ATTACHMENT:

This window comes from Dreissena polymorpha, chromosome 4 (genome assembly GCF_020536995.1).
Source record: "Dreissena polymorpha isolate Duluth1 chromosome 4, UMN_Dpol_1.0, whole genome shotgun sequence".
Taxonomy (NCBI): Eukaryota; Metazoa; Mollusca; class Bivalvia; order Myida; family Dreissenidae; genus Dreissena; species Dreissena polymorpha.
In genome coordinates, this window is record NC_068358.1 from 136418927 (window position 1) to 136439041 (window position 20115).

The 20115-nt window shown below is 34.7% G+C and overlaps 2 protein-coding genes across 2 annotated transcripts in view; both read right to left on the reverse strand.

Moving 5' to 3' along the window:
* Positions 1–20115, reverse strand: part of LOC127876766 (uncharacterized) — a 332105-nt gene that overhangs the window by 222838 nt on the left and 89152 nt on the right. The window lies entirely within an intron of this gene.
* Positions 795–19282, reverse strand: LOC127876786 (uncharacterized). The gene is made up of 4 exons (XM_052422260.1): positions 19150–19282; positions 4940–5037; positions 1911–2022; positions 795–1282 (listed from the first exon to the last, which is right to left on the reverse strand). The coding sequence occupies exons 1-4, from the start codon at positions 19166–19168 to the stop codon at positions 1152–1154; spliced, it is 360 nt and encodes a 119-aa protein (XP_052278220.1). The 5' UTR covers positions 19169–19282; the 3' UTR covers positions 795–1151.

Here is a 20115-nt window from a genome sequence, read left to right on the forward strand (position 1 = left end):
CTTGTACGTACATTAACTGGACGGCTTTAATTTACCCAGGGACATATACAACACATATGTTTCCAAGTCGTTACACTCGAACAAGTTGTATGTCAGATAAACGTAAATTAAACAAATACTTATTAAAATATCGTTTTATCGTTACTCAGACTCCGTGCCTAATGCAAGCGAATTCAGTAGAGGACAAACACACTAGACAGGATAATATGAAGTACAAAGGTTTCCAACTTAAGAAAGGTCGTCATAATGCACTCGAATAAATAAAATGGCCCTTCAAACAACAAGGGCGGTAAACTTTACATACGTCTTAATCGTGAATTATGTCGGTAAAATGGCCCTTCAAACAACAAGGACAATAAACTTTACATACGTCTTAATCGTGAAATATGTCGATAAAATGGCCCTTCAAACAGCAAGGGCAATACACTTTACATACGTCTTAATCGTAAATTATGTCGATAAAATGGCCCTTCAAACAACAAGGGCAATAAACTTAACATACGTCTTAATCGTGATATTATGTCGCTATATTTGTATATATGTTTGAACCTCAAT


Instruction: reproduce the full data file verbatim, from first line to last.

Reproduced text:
This window comes from Dreissena polymorpha, chromosome 4 (genome assembly GCF_020536995.1).
Source record: "Dreissena polymorpha isolate Duluth1 chromosome 4, UMN_Dpol_1.0, whole genome shotgun sequence".
Taxonomy (NCBI): Eukaryota; Metazoa; Mollusca; class Bivalvia; order Myida; family Dreissenidae; genus Dreissena; species Dreissena polymorpha.
In genome coordinates, this window is record NC_068358.1 from 136418927 (window position 1) to 136439041 (window position 20115).

The 20115-nt window shown below is 34.7% G+C and overlaps 2 protein-coding genes across 2 annotated transcripts in view; both read right to left on the reverse strand.

Moving 5' to 3' along the window:
* Positions 1–20115, reverse strand: part of LOC127876766 (uncharacterized) — a 332105-nt gene that overhangs the window by 222838 nt on the left and 89152 nt on the right. The window lies entirely within an intron of this gene.
* Positions 795–19282, reverse strand: LOC127876786 (uncharacterized). The gene is made up of 4 exons (XM_052422260.1): positions 19150–19282; positions 4940–5037; positions 1911–2022; positions 795–1282 (listed from the first exon to the last, which is right to left on the reverse strand). The coding sequence occupies exons 1-4, from the start codon at positions 19166–19168 to the stop codon at positions 1152–1154; spliced, it is 360 nt and encodes a 119-aa protein (XP_052278220.1). The 5' UTR covers positions 19169–19282; the 3' UTR covers positions 795–1151.

Here is a 20115-nt window from a genome sequence, read left to right on the forward strand (position 1 = left end):
CTTGTACGTACATTAACTGGACGGCTTTAATTTACCCAGGGACATATACAACACATATGTTTCCAAGTCGTTACACTCGAACAAGTTGTATGTCAGATAAACGTAAATTAAACAAATACTTATTAAAATATCGTTTTATCGTTACTCAGACTCCGTGCCTAATGCAAGCGAATTCAGTAGAGGACAAACACACTAGACAGGATAATATGAAGTACAAAGGTTTCCAACTTAAGAAAGGTCGTCATAATGCACTCGAATAAATAAAATGGCCCTTCAAACAACAAGGGCGGTAAACTTTACATACGTCTTAATCGTGAATTATGTCGGTAAAATGGCCCTTCAAACAACAAGGACAATAAACTTTACATACGTCTTAATCGTGAAATATGTCGATAAAATGGCCCTTCAAACAGCAAGGGCAATACACTTTACATACGTCTTAATCGTAAATTATGTCGATAAAATGGCCCTTCAAACAACAAGGGCAATAAACTTAACATACGTCTTAATCGTGATATTATGTCGCTATATTTGTATATATGTTTGAACCTCAAT